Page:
Space tech company ALE has announced the firm’s long-term goal to revolutionize space technology and climate science, with a Web3-mediated decentralized science (DeSci) approach to Earth data collection, analysis, space science and more open, collaborative business models.
ALE will pioneer the development of new Web3-based space science research and development (R&D) to enable a far more efficient distribution of scientific research and policies through decentralized autonomous organizations (DAOs) in the future.
In the first step of ALE’s space science development through DeSci, the company will develop and sell digital content that leverages the appeal of its human-made shooting star project, SKY CANVAS. ALE’s recently launched VIP PASS NFT to the SKY CANVAS Community Club was the company’s first Web3 initiative, to support the world’s first public human-made shooting star event, scheduled to take place in 2025.
How does SKY CANVAS work?
ALE’s proprietary technology recreates natural shooting stars. Natural shooting stars, or meteors, emit light due to the aerodynamic heating of small dust particles when they travel through Earth’s atmosphere at very high speed. ALE recreate this phenomenon by accurately releasing particles that become shooting stars from its satellites when they enter Earth’s atmosphere.
First, meteor-replicating particles are installed into one of its satellites. Then, by controlling the position, speed, and timing of the meteor particles, the human-made shooting stars emit light in the sky at a designated location anywhere in the world. Allowing people all over the earth to enjoy this rare, beautiful, celestial experience.
How does SKY CANVAS enable sustainable climate and environment science?
Climate change action is the most urgent issue facing humanity today. Climate-related disasters have doubled in 20 years, with various other environmental problems emerging such as the impact of climate change on ecosystems. Currently there are limitations on the area of atmospheric data that can be acquired. The basis of climate research is global environmental data, but the ‘mesosphere’ has not been adequately observed, to date, in atmospheric data. This is because the mesosphere is too high for airplanes and balloons, yet too low for satellites.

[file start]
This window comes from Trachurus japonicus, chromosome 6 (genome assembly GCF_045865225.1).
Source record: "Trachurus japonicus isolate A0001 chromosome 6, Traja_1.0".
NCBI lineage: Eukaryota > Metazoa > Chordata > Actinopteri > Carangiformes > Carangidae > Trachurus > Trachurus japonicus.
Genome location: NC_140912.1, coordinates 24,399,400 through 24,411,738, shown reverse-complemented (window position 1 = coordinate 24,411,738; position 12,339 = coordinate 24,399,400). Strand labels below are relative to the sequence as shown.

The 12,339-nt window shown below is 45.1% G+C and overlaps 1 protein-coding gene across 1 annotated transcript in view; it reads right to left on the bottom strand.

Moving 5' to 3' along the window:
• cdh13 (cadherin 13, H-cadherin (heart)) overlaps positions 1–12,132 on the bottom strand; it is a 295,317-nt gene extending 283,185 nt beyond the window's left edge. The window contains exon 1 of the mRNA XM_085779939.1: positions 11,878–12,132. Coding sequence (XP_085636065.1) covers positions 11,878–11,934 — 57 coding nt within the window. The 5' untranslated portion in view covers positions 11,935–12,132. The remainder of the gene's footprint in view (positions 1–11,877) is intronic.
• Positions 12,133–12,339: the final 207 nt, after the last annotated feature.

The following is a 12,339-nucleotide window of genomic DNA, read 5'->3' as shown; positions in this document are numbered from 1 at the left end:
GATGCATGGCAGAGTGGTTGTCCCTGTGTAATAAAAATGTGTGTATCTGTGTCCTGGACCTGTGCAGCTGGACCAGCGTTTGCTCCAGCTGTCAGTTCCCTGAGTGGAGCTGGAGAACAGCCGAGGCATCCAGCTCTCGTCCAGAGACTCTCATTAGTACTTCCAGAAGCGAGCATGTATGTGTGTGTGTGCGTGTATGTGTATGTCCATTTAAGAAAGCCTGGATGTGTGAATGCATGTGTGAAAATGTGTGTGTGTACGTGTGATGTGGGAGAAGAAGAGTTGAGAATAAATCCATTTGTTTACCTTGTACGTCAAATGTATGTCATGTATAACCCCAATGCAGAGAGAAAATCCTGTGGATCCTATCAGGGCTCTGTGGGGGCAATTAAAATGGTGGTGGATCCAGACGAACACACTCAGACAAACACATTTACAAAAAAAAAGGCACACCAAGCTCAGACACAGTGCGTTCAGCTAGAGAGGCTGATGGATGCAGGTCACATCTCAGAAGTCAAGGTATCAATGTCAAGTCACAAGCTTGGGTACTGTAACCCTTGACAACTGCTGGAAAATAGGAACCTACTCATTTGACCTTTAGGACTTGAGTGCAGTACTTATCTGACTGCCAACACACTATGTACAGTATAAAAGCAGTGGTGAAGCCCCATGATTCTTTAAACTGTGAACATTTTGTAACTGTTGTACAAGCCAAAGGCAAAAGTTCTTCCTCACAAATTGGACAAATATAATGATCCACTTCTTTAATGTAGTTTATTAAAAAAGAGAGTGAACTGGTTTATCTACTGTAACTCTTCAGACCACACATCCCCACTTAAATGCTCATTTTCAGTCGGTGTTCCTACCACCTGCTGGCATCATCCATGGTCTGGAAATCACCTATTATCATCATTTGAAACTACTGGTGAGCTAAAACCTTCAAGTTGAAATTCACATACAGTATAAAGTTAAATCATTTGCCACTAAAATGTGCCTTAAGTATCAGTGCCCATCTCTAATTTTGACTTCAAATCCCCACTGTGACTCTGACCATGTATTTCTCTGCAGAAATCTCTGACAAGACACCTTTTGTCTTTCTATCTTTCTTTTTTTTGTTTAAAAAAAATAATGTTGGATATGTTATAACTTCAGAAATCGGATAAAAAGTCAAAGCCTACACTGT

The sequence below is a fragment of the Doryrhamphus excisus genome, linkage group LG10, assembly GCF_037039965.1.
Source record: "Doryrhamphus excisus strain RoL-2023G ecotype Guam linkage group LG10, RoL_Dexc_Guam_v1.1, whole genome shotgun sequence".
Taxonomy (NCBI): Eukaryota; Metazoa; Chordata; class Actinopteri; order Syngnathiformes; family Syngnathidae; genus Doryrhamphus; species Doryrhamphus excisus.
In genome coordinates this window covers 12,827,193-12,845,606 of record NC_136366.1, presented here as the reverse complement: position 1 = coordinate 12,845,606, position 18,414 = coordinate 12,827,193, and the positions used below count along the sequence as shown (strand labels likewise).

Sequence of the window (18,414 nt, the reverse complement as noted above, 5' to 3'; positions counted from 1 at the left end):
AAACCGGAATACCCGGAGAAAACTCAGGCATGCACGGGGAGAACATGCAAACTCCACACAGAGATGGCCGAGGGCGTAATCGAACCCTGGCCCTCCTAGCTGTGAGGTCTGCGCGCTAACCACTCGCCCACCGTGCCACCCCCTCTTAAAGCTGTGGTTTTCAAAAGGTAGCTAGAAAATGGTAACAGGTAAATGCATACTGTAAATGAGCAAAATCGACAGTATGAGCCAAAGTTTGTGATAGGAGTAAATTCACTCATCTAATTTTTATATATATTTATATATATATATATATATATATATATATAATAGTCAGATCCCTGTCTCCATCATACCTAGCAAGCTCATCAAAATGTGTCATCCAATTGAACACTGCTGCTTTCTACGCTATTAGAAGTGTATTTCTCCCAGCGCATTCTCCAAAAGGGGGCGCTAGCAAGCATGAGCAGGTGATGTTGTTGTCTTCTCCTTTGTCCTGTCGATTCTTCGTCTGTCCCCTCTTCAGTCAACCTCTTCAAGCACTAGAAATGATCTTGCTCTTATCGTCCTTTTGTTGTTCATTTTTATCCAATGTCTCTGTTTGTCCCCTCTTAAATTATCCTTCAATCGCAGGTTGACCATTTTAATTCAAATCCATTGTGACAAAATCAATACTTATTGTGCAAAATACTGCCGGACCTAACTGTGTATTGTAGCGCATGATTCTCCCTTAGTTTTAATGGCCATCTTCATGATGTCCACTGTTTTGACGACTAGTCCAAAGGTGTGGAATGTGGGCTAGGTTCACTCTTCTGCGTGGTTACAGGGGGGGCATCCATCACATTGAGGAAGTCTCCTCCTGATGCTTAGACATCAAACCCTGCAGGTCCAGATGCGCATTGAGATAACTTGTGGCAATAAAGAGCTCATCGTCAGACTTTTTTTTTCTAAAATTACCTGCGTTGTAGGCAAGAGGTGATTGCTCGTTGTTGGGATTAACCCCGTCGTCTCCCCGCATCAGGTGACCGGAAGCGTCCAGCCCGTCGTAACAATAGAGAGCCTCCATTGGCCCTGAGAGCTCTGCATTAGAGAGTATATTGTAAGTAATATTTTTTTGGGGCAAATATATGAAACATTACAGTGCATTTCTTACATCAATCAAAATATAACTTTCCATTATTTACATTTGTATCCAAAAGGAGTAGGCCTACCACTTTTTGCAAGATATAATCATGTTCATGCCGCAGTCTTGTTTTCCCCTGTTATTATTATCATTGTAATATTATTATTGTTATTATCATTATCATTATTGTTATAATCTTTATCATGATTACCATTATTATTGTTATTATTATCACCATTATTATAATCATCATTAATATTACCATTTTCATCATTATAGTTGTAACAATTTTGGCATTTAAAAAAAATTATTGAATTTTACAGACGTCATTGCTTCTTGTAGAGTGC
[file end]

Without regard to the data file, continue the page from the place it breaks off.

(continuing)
Studying the path and light emission of SKY CANVAS’s human-made shooting stars will enable ALE to collect new atmospheric data (including wind speed, atmospheric composition and more), with a view to addressing climate change and contributing to weather models. Atmospheric data in the mesosphere from shooting star orbits and emissions have the potential to provide valuable insights into the unknowns of climate and weather. Although it is difficult to acquire data with existing observation methods, with human-made shooting stars, the location and timing of their flow can be determined in advance, and SKY CANVAS will acquire and provide data through observation.
“Although it may seem complex to the layperson, the simple idea that drives the concept of Decentralized Science (or DeSci, for short) is inspired by decentralized technologies such as blockchain to enable a more open, collaborative, and transparent approach to scientific research. In order for the scientific and space technology communities bring about positive sustainability actions to combat climate change and protect the Earth’s biodiversity, for example, we need to take a much longer-term view, and to encourage better ways for industry, academia and governments to work together to achieve the necessary solutions. Our ambition is to use our human-made shooting star satellite technologies to develop better ways of collecting data from the Earth’s atmosphere that promote sustainable space and climate science research and development. And at ALE we are developing new decentralized Web3-based R&D that requires a mid-to-long term investment. To establish schemes with flat decision-making between industry, academia, and government. Ultimately, what we want to achieve is to increase our understanding of the whole Earth’s activities through the centralization and integration of data.”
— Dr. Lena Okajima, founder and CEO of ALE
“In addition to its space entertainment business, ALE is pioneering innovative approaches to fund fundamental science R&D. Through its SKY CANVAS project, ALE aims to collect crucial atmospheric data from the mesosphere, an important layer for understanding climate dynamics . The upcoming ALE-3 satellite will play a key role in gathering climate information specifically from the mesosphere, which is situated between the stratosphere and the thermosphere in the Earth’s atmosphere. The “space entertainment” factor of SKY CANVAS is certainly going to inspire a lot of new interest in space and science, although the scientific value of creating a human-made meteor shower is that it will enable us to reliably observe particles in the mesosphere. And studying human-made shooting stars will also help us to clarify various scientific theories about natural shooting stars.”
— Dr. Gilles Bailet, Research Associate in Emerging Space Technologies at University of Glasgow